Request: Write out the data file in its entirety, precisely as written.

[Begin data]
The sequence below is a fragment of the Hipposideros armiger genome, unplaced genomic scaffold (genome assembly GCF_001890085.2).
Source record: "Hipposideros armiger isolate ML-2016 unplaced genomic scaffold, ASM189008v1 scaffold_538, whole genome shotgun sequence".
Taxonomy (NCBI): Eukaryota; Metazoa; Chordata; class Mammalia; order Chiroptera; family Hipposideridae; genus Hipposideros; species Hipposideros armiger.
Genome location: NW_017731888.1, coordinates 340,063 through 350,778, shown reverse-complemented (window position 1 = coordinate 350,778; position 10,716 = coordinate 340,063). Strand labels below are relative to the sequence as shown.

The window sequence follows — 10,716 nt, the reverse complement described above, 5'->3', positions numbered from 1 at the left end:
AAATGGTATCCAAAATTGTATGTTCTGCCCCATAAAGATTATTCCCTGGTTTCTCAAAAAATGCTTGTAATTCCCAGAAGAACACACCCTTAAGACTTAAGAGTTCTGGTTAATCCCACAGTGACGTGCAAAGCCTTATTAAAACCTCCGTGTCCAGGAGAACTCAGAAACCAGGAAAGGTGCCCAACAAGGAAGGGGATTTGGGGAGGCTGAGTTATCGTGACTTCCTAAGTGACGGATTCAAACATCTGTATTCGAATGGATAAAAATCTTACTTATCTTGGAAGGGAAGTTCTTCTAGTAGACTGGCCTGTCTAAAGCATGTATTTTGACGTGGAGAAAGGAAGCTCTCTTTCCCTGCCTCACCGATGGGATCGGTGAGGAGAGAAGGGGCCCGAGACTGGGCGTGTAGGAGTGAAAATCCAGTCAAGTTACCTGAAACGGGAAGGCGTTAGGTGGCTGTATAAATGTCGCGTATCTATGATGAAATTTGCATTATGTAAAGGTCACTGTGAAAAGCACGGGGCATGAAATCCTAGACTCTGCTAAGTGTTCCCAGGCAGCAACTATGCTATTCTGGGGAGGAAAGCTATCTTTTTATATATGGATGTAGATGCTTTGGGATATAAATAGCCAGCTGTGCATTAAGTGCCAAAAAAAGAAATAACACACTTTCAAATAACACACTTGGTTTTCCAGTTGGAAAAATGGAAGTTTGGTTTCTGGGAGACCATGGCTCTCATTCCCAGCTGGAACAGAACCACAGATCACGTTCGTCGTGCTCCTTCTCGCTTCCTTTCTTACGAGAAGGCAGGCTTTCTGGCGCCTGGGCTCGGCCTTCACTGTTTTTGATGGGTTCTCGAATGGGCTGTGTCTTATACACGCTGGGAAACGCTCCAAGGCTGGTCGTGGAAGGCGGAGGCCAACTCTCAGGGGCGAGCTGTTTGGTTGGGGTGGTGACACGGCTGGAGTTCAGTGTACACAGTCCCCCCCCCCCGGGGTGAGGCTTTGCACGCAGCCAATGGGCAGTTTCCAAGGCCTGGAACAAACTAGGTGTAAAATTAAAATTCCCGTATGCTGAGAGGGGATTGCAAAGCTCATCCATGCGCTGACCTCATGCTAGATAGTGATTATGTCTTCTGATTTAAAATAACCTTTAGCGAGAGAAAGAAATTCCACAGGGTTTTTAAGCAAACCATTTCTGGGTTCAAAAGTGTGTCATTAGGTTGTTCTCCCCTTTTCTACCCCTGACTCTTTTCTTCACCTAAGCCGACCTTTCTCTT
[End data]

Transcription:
The sequence below is a fragment of the Hipposideros armiger genome, unplaced genomic scaffold (genome assembly GCF_001890085.2).
Source record: "Hipposideros armiger isolate ML-2016 unplaced genomic scaffold, ASM189008v1 scaffold_538, whole genome shotgun sequence".
Taxonomy (NCBI): Eukaryota; Metazoa; Chordata; class Mammalia; order Chiroptera; family Hipposideridae; genus Hipposideros; species Hipposideros armiger.
Genome location: NW_017731888.1, coordinates 340,063 through 350,778, shown reverse-complemented (window position 1 = coordinate 350,778; position 10,716 = coordinate 340,063). Strand labels below are relative to the sequence as shown.

The window sequence follows — 10,716 nt, the reverse complement described above, 5'->3', positions numbered from 1 at the left end:
AAATGGTATCCAAAATTGTATGTTCTGCCCCATAAAGATTATTCCCTGGTTTCTCAAAAAATGCTTGTAATTCCCAGAAGAACACACCCTTAAGACTTAAGAGTTCTGGTTAATCCCACAGTGACGTGCAAAGCCTTATTAAAACCTCCGTGTCCAGGAGAACTCAGAAACCAGGAAAGGTGCCCAACAAGGAAGGGGATTTGGGGAGGCTGAGTTATCGTGACTTCCTAAGTGACGGATTCAAACATCTGTATTCGAATGGATAAAAATCTTACTTATCTTGGAAGGGAAGTTCTTCTAGTAGACTGGCCTGTCTAAAGCATGTATTTTGACGTGGAGAAAGGAAGCTCTCTTTCCCTGCCTCACCGATGGGATCGGTGAGGAGAGAAGGGGCCCGAGACTGGGCGTGTAGGAGTGAAAATCCAGTCAAGTTACCTGAAACGGGAAGGCGTTAGGTGGCTGTATAAATGTCGCGTATCTATGATGAAATTTGCATTATGTAAAGGTCACTGTGAAAAGCACGGGGCATGAAATCCTAGACTCTGCTAAGTGTTCCCAGGCAGCAACTATGCTATTCTGGGGAGGAAAGCTATCTTTTTATATATGGATGTAGATGCTTTGGGATATAAATAGCCAGCTGTGCATTAAGTGCCAAAAAAAGAAATAACACACTTTCAAATAACACACTTGGTTTTCCAGTTGGAAAAATGGAAGTTTGGTTTCTGGGAGACCATGGCTCTCATTCCCAGCTGGAACAGAACCACAGATCACGTTCGTCGTGCTCCTTCTCGCTTCCTTTCTTACGAGAAGGCAGGCTTTCTGGCGCCTGGGCTCGGCCTTCACTGTTTTTGATGGGTTCTCGAATGGGCTGTGTCTTATACACGCTGGGAAACGCTCCAAGGCTGGTCGTGGAAGGCGGAGGCCAACTCTCAGGGGCGAGCTGTTTGGTTGGGGTGGTGACACGGCTGGAGTTCAGTGTACACAGTCCCCCCCCCCCGGGGTGAGGCTTTGCACGCAGCCAATGGGCAGTTTCCAAGGCCTGGAACAAACTAGGTGTAAAATTAAAATTCCCGTATGCTGAGAGGGGATTGCAAAGCTCATCCATGCGCTGACCTCATGCTAGATAGTGATTATGTCTTCTGATTTAAAATAACCTTTAGCGAGAGAAAGAAATTCCACAGGGTTTTTAAGCAAACCATTTCTGGGTTCAAAAGTGTGTCATTAGGTTGTTCTCCCCTTTTCTACCCCTGACTCTTTTCTTCACCTAAGCCGACCTTTCTCTT